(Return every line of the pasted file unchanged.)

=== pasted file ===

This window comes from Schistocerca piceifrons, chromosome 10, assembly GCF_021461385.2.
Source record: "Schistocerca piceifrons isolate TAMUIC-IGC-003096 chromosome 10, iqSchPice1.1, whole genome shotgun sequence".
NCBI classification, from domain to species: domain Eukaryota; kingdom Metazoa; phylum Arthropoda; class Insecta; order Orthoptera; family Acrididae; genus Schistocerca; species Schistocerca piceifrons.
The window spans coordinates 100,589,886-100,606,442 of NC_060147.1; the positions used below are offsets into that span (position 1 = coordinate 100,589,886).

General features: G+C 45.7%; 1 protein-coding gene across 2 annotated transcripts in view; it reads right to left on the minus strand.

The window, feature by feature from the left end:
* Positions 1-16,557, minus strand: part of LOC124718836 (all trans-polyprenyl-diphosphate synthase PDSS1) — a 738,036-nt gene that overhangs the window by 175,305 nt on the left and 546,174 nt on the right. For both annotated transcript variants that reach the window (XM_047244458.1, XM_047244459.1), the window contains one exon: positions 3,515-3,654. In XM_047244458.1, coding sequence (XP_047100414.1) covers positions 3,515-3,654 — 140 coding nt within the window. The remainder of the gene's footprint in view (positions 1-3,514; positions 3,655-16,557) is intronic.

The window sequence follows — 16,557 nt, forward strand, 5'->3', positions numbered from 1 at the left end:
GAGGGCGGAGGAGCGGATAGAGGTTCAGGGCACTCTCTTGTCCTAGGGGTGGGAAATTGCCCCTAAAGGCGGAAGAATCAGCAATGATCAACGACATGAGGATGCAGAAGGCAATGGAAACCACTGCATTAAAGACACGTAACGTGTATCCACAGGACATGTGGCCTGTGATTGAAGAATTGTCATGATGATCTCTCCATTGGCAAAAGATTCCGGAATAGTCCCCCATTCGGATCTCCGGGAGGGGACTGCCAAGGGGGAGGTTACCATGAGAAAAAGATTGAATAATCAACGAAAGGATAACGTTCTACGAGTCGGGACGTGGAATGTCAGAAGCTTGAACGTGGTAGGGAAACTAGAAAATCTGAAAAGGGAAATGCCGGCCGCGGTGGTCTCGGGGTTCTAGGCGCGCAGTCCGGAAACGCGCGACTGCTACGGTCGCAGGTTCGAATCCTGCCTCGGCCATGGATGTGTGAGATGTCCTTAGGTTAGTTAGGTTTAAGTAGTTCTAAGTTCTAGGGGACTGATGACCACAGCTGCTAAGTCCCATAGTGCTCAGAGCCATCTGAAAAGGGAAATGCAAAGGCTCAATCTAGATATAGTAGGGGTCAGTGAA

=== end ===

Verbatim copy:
This window comes from Schistocerca piceifrons, chromosome 10, assembly GCF_021461385.2.
Source record: "Schistocerca piceifrons isolate TAMUIC-IGC-003096 chromosome 10, iqSchPice1.1, whole genome shotgun sequence".
NCBI classification, from domain to species: domain Eukaryota; kingdom Metazoa; phylum Arthropoda; class Insecta; order Orthoptera; family Acrididae; genus Schistocerca; species Schistocerca piceifrons.
The window spans coordinates 100,589,886-100,606,442 of NC_060147.1; the positions used below are offsets into that span (position 1 = coordinate 100,589,886).

General features: G+C 45.7%; 1 protein-coding gene across 2 annotated transcripts in view; it reads right to left on the minus strand.

The window, feature by feature from the left end:
* Positions 1-16,557, minus strand: part of LOC124718836 (all trans-polyprenyl-diphosphate synthase PDSS1) — a 738,036-nt gene that overhangs the window by 175,305 nt on the left and 546,174 nt on the right. For both annotated transcript variants that reach the window (XM_047244458.1, XM_047244459.1), the window contains one exon: positions 3,515-3,654. In XM_047244458.1, coding sequence (XP_047100414.1) covers positions 3,515-3,654 — 140 coding nt within the window. The remainder of the gene's footprint in view (positions 1-3,514; positions 3,655-16,557) is intronic.

The window sequence follows — 16,557 nt, forward strand, 5'->3', positions numbered from 1 at the left end:
GAGGGCGGAGGAGCGGATAGAGGTTCAGGGCACTCTCTTGTCCTAGGGGTGGGAAATTGCCCCTAAAGGCGGAAGAATCAGCAATGATCAACGACATGAGGATGCAGAAGGCAATGGAAACCACTGCATTAAAGACACGTAACGTGTATCCACAGGACATGTGGCCTGTGATTGAAGAATTGTCATGATGATCTCTCCATTGGCAAAAGATTCCGGAATAGTCCCCCATTCGGATCTCCGGGAGGGGACTGCCAAGGGGGAGGTTACCATGAGAAAAAGATTGAATAATCAACGAAAGGATAACGTTCTACGAGTCGGGACGTGGAATGTCAGAAGCTTGAACGTGGTAGGGAAACTAGAAAATCTGAAAAGGGAAATGCCGGCCGCGGTGGTCTCGGGGTTCTAGGCGCGCAGTCCGGAAACGCGCGACTGCTACGGTCGCAGGTTCGAATCCTGCCTCGGCCATGGATGTGTGAGATGTCCTTAGGTTAGTTAGGTTTAAGTAGTTCTAAGTTCTAGGGGACTGATGACCACAGCTGCTAAGTCCCATAGTGCTCAGAGCCATCTGAAAAGGGAAATGCAAAGGCTCAATCTAGATATAGTAGGGGTCAGTGAA